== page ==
After months of controversy, Deer Mountain might not be logged after all

A springtime view of Deer Mountain. (File photo by Leila Kheiry/KRBD )
A springtime view of Deer Mountain. (Photo by Leila Kheiry/KRBD )

Last summer, the Alaska Mental Health Trust announced its intent to log Deer Mountain — a popular scenic spot in Ketchikan. The trust uses its lands to make money for state programs, like mental health services, housing and addiction treatment. Now with a federal land swap in the works, the trust says they’ll pass on Deer Mountain.

From Alaska’s Energy Desk, Elizabeth Jenkins spoke with Leila Kheiry from KRBD in Ketchikan, who’s been reporting the story:

Looking outside your radio station, can you see Deer Mountain?

Not really today because it’s covered in clouds. Normally, though, yes. We would have a great view of Deer Mountain from here at the station. And really, there aren’t that many places in the core part of Ketchikan were you can’t see it. It’s definitely the backdrop for the community. There’s a popular hiking trail that people use in the summer and winter. And it’s probably featured in vacation photos for hundreds of thousands of cruise ship visitors who come here in the summertime.

So, for someone who’s new to this story can you explain why Deer Mountain is valuable and who owns it?

Valuable in terms of money? Because of the timber on it, the trees. It has stands of old growth that could be cut down, milled and sold. Timber is a big deal in this area. And that’s why they want to be able to log it. And be they, I mean Alaska Mental Health Trust and they’re the one’s who own at least part of Deer Mountain.

Last summer, the Alaska Mental Health Trust said they would move forward with plans to cut down trees on Deer Mountain. But there was an “if.” That is, if they didn’t get approval from Congress to do a land exchange. What is a land exchange?

Well, in this case, the land exchange would be a federal land trade. So, the federal government owns some land on Prince of Wales Island and in the Shelter Cove area, which is on this island, and they would trade that federally owned land and take control of the controversial parcels on Deer Mountain and in Petersburg. And those parcels would then be under U.S. Forest Service control.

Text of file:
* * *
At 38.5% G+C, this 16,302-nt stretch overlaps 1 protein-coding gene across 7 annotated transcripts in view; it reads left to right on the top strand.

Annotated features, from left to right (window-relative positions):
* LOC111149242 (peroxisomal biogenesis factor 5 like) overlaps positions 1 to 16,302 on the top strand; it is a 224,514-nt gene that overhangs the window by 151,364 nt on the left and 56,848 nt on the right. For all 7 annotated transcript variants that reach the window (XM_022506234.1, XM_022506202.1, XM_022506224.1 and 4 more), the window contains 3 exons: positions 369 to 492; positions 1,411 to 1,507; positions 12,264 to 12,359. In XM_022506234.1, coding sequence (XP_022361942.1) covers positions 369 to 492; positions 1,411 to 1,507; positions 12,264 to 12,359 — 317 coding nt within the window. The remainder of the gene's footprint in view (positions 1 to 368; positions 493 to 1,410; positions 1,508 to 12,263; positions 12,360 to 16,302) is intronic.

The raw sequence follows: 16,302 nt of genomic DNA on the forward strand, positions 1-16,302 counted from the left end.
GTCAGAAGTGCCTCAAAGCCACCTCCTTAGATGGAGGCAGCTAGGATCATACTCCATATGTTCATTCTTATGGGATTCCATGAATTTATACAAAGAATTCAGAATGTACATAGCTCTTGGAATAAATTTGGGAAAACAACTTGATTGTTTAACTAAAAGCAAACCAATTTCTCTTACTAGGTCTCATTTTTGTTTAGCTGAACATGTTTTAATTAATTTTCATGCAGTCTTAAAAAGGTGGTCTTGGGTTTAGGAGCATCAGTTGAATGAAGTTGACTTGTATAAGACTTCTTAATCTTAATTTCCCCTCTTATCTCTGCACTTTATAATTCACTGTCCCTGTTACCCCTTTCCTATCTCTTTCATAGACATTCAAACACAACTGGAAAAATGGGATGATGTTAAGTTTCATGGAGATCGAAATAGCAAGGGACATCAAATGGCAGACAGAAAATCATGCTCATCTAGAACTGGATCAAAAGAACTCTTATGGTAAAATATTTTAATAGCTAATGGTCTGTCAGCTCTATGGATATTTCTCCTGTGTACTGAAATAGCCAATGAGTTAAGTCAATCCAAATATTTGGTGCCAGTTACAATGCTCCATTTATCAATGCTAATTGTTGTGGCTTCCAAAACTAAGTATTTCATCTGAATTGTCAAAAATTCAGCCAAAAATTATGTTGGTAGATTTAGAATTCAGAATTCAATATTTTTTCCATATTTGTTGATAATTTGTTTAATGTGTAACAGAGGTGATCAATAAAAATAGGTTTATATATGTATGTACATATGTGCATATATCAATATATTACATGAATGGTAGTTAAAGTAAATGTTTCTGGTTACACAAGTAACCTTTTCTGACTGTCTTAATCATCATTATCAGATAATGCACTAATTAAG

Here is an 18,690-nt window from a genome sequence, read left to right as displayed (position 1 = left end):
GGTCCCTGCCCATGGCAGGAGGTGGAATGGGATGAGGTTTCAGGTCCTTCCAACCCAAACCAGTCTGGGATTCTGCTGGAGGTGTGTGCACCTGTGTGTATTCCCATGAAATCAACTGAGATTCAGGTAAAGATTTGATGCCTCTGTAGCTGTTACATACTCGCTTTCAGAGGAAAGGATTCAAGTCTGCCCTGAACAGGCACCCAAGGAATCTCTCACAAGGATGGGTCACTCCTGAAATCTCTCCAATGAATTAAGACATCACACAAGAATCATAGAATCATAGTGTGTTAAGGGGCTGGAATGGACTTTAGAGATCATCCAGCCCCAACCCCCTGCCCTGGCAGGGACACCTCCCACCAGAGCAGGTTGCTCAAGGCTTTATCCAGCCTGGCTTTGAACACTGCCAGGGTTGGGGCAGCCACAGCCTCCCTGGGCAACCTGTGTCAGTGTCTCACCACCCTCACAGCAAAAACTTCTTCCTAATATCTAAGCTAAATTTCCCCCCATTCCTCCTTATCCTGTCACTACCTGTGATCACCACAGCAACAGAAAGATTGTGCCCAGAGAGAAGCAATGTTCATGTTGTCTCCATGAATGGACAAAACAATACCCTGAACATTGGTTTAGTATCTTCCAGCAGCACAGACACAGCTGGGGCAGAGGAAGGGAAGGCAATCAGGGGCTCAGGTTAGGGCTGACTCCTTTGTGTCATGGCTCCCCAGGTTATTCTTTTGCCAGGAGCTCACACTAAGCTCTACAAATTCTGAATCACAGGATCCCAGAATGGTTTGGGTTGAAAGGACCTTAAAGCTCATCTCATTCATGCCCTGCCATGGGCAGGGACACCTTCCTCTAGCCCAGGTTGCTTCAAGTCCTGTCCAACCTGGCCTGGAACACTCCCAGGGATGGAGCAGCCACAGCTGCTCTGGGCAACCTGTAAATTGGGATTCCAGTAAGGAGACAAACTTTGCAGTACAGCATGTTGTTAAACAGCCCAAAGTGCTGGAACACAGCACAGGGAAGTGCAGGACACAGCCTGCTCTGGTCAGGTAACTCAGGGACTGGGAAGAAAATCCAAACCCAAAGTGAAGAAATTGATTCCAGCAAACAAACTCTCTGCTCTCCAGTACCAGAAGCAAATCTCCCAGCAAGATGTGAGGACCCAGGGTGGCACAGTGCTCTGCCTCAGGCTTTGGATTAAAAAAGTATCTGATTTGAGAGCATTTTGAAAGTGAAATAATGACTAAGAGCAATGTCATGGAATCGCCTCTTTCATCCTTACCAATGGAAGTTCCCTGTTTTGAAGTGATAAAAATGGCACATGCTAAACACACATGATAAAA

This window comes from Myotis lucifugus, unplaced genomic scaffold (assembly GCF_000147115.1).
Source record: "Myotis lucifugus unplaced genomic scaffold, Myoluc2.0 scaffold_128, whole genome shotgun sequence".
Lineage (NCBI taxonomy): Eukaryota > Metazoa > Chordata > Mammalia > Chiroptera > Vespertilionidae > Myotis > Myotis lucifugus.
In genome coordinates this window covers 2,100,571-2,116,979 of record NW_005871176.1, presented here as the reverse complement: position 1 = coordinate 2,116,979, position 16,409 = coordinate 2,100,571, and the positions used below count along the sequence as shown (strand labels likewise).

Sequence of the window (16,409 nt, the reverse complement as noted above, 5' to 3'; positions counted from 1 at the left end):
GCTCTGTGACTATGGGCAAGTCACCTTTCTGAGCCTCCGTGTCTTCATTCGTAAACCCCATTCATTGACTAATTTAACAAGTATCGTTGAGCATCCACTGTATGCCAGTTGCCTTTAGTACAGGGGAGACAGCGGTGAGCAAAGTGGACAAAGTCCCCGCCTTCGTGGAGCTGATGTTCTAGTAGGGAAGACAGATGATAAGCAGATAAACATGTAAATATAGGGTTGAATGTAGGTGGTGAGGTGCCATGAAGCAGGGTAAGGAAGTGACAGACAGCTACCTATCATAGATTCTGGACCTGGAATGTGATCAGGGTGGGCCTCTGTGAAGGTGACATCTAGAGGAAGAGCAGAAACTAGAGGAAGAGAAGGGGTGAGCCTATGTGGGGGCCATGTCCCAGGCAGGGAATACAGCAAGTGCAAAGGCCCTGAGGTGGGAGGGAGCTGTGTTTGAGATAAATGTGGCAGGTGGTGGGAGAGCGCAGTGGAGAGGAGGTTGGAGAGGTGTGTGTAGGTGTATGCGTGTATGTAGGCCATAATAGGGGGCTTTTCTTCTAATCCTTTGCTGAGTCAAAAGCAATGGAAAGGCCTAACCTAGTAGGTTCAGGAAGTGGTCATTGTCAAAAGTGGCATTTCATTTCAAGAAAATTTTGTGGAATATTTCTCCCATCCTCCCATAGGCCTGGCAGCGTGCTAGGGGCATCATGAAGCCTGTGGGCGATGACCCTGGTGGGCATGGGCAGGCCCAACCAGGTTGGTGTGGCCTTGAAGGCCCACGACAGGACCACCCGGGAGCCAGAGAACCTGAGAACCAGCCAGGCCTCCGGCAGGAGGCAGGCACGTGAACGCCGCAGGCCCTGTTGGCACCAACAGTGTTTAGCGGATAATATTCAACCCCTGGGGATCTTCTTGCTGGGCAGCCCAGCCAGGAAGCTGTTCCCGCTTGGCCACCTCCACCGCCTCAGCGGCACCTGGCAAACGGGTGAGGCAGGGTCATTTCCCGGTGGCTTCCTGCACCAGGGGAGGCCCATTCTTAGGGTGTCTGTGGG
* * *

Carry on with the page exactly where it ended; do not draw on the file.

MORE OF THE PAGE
The trust gave a January deadline for a decision to be made. Were people in Ketchikan and Petersburg surprised? 

It was a complete surprise. The fact that they were going to make this decision was not well advertised ahead of time. Mental health officials have even admitted as much. And so, local residents in both communities were very unhappy. Groups formed in Ketchikan and Petersburg to oppose the decision. Local government officials spoke strongly against it — state representatives, there was as online petition.

And keep in mind, people in Ketchikan especially tend to be very pro-logging. Except for a couple of folks, even the most vocal timber supporters said, “not Deer Mountain.” And the concern wasn’t just about how it would look. There was concern in both communities about landslides because the parcels in question are right above residential neighborhoods.

Did the trust give any indication about why they wanted to log Deer Mountain or do the land swap now?

Yeah, Trust officials said the timber industry in Southeast Alaska is dying. And if they didn’t log the land they have now, if they waited even a year, there wouldn’t be anyone left in Southeast who could cut down the trees. And timber is the only way they see to make money off of the land.

Getting back to the Alaska Mental Health Trust’s January deadline, is Congress going to be able to approve the land exchange for Deer Mountain in time?

Well, partly because of the community backlash, the Mental Health Trust board in November reconsidered that January deadline. So, at this point, we do not have that hanging over our heads. If the deadline had been in place, we would have missed it, though, because Congress was not able to approve the land trade in time.

With a new Congress, the bill has to start fresh and so about a week ago, Senators Lisa Murkowski and Dan Sullivan and Rep. Don Young introduced companion bills to accelerate the exchange.

These bills have been filed to accelerate a land exchange for Deer Mountain. Do people in Ketchikan seem optimistic that it will actually happen?

Yes, especially with the new Trump administration and a Republican Congress. Those bills do still have to go through committees before they get to the floor for adoption. But Paul Slenkamp, he’s the senior resource manager for Mental Health Trust land office, he told the Ketchikan Gateway Borough Assembly, just a few days ago, that he’s extremely optimistic that the exchange will pass very quickly.

And they’re so confident that in the mental health board packet for its regular meeting coming up is an update: the trust land office will not be pursuing timber sales on its lands in Ketchikan and Petersburg.

The Alaska Mental Health Trust will meet this week in Anchorage to discuss the issue on Thursday, Jan. 25.

Disclaimer: KTOO’s building sits on land leased from the Alaska Mental Health Trust Authority. KTOO has also applied for and received occasional grants for special reporting projects from the authority.

Like what you just read? KTOO news stories are member supported. Support your community news source today. Donate to KTOO.
Site notifications
Update notification options
Subscribe to notifications